Deviating from his close-to-reality scripts and characters, Vijay Sethupathy attempts a formulaic scenario in Rekka. The actor essaying the role of a larger than life hero has lyrical dreams, singing with his lady love, and later turns into a one-man fighting machine who wards off a dozen and at a point, a hundred and more armed rowdies.
Awkward and self-conscious, Sethupathy looks like a fish out of water as he tackles these moments. His soft improvised style of dialogue delivery seems out of place and his attempt to be realistic in this far-from-realistic scenario backfires. But the actor cannot be blamed entirely. Add to this, a dull screenplay and an unimaginative treatment.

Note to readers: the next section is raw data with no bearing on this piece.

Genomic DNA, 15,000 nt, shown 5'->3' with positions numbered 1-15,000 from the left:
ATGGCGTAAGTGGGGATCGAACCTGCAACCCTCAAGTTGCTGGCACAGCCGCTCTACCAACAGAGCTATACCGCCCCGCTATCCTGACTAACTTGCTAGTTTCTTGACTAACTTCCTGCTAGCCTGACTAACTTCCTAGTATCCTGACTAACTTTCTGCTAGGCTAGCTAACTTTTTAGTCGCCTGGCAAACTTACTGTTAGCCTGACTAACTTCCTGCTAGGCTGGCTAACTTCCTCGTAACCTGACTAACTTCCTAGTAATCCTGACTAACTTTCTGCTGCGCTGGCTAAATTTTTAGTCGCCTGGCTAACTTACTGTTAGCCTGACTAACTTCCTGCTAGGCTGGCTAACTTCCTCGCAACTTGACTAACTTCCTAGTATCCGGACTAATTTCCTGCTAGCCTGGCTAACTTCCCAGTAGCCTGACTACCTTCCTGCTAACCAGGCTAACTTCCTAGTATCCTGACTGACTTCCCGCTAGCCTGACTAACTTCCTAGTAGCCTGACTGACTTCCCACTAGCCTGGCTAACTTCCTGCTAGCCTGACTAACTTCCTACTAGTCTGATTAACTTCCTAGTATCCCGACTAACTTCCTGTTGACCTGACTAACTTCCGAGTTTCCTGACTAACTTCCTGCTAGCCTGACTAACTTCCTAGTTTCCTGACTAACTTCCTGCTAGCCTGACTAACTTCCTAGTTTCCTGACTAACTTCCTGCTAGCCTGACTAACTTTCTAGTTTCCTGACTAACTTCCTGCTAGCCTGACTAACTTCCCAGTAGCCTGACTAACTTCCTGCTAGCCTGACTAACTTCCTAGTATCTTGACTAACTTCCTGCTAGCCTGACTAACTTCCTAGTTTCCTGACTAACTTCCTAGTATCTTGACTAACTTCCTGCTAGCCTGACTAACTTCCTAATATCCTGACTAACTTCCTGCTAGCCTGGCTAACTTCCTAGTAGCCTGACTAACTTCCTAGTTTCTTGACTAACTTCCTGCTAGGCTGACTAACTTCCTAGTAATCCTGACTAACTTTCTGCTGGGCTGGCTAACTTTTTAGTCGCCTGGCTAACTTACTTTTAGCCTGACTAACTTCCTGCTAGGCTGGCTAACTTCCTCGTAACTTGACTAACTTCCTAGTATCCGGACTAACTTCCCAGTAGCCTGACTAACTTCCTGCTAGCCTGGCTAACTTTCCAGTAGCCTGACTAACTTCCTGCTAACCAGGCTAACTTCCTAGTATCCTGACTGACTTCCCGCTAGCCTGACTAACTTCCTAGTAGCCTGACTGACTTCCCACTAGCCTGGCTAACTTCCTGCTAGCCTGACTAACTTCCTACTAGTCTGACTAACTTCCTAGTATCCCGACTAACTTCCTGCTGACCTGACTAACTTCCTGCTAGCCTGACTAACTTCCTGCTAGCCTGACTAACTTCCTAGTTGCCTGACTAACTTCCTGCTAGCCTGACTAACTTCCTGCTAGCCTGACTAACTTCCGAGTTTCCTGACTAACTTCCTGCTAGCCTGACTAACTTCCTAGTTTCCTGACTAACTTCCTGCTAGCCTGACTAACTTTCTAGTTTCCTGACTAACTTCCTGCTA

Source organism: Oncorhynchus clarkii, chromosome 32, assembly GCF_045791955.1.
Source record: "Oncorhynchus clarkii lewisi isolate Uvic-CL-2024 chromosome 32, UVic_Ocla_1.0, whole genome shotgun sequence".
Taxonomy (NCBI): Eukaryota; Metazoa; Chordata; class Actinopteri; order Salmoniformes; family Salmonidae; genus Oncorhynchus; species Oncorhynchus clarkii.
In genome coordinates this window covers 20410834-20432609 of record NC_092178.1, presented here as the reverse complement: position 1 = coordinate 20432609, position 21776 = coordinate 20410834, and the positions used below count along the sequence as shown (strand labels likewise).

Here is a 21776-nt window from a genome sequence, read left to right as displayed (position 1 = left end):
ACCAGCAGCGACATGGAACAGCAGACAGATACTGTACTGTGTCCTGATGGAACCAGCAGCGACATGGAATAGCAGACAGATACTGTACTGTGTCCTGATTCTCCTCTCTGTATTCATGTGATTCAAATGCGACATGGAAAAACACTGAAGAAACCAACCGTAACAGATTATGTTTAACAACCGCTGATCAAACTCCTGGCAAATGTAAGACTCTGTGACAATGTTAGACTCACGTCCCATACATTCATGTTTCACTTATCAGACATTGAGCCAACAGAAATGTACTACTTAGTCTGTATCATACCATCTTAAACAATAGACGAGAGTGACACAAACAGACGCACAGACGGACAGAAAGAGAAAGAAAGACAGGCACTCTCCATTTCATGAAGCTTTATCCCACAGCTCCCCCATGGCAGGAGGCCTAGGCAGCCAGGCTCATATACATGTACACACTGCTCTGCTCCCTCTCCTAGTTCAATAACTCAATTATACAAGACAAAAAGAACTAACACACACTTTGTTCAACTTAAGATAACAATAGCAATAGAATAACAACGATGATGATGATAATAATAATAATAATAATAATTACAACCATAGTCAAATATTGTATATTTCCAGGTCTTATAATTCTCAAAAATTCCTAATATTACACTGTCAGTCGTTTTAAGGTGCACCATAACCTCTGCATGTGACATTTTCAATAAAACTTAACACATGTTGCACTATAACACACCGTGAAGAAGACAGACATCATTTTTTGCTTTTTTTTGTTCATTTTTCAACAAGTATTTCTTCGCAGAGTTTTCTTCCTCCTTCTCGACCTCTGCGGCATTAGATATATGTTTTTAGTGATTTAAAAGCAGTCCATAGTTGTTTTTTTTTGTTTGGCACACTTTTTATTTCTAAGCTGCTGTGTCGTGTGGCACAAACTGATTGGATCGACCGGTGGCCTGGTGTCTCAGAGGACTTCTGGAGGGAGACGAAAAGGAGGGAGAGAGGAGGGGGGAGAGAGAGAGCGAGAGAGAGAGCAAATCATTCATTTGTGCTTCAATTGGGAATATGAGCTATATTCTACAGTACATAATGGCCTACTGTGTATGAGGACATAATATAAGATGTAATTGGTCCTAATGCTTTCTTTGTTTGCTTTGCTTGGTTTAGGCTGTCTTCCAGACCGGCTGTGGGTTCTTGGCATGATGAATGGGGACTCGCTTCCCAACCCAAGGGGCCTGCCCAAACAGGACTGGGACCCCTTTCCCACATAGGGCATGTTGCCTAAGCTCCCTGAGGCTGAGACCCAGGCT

Sethupathy plays Siva, a law student who returns to his home town. The story is built on the happenings that follow when David (Uthaman), the villain, has a score to settle with Siva.
As Siva prepares for his sister’s wedding, David predictably throws a spanner in the works, forcing Siva to strike a deal. David’s demand is that Siva kidnap the daughter of a powerful politician. What follows is the inevitable and the predictable.
The characters are superficially etched, with none of the actors leaving an impact. Kishore cuts a pathetic sight.
While Uthaman gets a lot of screen space, Kabir Singh as the other baddie gets an apology of a role. The few good moments are in the scenes of camaraderie between Siva and his father (Ravikumar).
It is understandable that every hero aspires to do a formulaic film that would take him to the masses. But then it’s necessary to select the suitable script, a sensible intelligent one. One wonders what happened to Sethupathy’s keen sense of choosing the right script!